Malawi opposition members of parliament (MPs) were steadfast to object to DPP-led government machinations to suffocate the Access to Information Bill (ATI) as they wanted to waive Standing Orders to accommodate other bills and they pressed on to have it passed in a late night.
Information Bill allows the public to seek for any information from government, and obligates public servants to make sure they provide that information, or risk hefty fines or jail terms.
If the government refuses to grant the information, or hides some of the information, then the public can report the matter to the Malawi Human Rights Commission for review and enforcement orders.
The opposition defeated government after two division roll calls, which proved that they had numerical strength 66 votes against 55 present to vote.
Minister of Information, Malison Ndau observed that there were some areas that needed to be looked into before the bill was passed and asked suspension to Friday to consult further with the powers-that-be.
Ndau observed that among the areas that needed further scrutiny was the clause which empowers the Human Rights Commission to play an oversight role in ensuring implementation of the bill, saying this was in conflict with the mandate of the commission.
But opposition pressed hard to have the piece of legislation enacted and they sailed through.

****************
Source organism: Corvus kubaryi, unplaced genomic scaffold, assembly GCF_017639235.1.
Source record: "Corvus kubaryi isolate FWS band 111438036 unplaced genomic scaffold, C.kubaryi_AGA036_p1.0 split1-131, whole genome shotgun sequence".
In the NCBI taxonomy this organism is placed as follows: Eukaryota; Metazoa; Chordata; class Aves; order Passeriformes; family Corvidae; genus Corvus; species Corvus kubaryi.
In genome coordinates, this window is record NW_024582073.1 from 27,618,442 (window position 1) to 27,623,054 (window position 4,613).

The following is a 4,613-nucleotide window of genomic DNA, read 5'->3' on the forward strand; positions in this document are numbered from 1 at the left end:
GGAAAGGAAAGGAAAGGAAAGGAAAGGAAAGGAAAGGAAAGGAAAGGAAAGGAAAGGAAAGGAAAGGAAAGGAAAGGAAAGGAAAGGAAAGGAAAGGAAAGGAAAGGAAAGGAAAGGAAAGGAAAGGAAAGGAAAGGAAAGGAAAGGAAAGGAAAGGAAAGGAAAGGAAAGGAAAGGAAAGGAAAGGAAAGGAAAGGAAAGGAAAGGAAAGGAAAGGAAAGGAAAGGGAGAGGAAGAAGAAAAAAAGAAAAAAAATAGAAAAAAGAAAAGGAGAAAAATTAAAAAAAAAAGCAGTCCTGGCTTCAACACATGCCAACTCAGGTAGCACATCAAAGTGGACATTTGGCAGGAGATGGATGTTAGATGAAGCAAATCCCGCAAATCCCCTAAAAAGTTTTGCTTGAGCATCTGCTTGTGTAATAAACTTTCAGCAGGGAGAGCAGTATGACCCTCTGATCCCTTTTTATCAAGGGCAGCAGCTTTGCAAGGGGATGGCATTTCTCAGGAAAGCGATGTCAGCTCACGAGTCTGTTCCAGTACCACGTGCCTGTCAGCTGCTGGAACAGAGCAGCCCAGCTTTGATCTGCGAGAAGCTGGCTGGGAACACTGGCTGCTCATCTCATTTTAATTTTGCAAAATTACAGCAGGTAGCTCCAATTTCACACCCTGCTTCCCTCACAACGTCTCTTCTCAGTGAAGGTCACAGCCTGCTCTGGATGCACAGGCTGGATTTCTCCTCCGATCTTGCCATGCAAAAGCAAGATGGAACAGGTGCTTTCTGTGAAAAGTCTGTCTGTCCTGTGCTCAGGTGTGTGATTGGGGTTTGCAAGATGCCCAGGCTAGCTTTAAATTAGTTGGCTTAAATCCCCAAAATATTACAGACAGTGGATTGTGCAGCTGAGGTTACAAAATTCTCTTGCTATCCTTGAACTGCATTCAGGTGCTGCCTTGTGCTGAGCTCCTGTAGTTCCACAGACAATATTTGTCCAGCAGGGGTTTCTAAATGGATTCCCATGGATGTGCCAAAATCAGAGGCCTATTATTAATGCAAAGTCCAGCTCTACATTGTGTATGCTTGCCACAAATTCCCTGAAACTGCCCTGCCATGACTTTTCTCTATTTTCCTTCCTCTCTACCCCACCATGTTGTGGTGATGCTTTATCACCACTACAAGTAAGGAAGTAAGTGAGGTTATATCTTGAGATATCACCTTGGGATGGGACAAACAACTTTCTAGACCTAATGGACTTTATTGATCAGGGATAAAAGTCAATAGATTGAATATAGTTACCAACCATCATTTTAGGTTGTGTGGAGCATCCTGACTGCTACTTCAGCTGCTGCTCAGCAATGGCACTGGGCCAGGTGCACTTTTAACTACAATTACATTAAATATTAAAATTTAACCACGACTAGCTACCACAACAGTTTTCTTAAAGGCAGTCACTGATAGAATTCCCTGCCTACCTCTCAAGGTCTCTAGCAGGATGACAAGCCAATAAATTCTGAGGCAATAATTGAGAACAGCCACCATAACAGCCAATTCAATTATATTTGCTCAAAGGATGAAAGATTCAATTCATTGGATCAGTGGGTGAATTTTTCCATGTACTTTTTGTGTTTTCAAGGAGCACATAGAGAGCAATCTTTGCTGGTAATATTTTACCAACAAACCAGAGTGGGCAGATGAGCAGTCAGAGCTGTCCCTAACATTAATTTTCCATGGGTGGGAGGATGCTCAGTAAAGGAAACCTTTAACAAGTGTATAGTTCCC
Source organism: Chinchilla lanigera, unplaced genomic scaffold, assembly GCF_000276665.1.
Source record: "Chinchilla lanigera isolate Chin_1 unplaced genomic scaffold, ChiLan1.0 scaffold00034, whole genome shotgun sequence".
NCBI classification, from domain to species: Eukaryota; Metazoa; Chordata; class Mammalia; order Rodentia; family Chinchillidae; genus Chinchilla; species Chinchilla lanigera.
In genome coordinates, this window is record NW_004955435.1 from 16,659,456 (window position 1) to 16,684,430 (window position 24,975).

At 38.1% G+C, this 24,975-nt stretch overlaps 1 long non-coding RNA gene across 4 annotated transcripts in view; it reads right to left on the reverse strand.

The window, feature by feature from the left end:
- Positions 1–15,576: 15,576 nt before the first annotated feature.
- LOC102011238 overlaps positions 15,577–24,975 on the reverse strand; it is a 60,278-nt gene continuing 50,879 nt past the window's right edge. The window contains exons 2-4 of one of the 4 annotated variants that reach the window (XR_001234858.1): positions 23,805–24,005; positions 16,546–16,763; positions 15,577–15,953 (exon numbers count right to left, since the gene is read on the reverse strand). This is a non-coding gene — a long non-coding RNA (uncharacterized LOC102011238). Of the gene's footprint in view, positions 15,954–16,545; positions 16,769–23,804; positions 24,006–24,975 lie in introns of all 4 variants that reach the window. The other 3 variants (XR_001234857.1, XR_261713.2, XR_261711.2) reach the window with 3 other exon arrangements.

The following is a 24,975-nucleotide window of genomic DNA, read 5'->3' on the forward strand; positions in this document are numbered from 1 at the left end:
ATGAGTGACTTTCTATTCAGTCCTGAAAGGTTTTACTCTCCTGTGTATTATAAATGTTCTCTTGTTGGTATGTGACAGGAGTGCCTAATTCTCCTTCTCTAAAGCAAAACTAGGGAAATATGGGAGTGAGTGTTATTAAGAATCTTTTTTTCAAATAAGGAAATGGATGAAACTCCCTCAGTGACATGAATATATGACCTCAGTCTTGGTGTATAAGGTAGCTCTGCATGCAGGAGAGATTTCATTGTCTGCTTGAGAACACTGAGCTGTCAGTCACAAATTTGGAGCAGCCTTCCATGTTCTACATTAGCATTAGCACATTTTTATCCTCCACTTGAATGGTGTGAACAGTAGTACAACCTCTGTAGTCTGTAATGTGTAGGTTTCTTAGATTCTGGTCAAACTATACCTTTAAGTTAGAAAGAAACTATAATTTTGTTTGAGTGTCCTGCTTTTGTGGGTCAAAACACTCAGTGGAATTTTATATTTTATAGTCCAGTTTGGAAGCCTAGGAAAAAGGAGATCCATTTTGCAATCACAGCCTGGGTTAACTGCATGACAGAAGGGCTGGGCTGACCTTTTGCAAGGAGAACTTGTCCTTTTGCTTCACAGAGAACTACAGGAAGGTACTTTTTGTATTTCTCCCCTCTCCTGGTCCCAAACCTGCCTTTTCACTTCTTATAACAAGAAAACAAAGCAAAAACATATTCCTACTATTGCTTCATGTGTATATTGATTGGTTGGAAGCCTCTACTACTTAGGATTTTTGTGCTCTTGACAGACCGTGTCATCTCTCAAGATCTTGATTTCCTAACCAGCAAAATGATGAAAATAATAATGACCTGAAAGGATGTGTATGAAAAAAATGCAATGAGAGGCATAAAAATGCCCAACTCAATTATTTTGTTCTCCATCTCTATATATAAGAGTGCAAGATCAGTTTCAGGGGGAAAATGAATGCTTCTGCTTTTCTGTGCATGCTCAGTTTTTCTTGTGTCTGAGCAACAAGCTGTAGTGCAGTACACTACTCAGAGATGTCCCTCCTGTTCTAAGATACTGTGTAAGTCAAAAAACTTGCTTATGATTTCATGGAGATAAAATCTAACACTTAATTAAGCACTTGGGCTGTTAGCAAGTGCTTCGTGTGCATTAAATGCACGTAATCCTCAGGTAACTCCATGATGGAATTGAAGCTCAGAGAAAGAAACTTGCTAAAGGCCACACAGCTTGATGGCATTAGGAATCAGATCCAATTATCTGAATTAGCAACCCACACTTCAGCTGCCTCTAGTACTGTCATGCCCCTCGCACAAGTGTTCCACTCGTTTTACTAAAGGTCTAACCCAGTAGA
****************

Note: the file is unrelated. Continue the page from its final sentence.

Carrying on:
Dedza East MP Juliana Lunguzi (MCP) said the passing of the Information Bill is “victory for Malawians and democracy, saying Malawians have waited for too long for the ATI bill.
Chairman of the media committee, Sam Kawale said he expects President Peter Mutharika “will not take long to assent to it to be law.”
Former ministers who is Member of Parliament for Mwanza West Paul Chibingu, told the House “there was enough consultation on the bill and we don’t need to delay it any further, we should know that today we can be in government while tom morrow in opposition. We must not do things to please an individual.
Access to Information Bill has failed to see the right of the day since it was first introduced in 2009 with all succeeding government failing to bring it to the level it has come.
Media Council of Malawi executive director Vales Machila and Media Institute of Southern Africa (Misa) Malawi chapter Thom Khanje have described the passing of the Information Bill as “victory for everyone in Malawi.”
After the bill was passed in the House, opposition MPs erupted into celebrations and singing songs: “Ailira! Ailira!” – Meaning the ruling party were mourning as democracy triumped.
Now all government information will be up for grabs to anyone interested, unless the State “proves” that the information has to remain classified or that relates to national security includes that on military strategy.Follow and Subscribe Nyasa TV :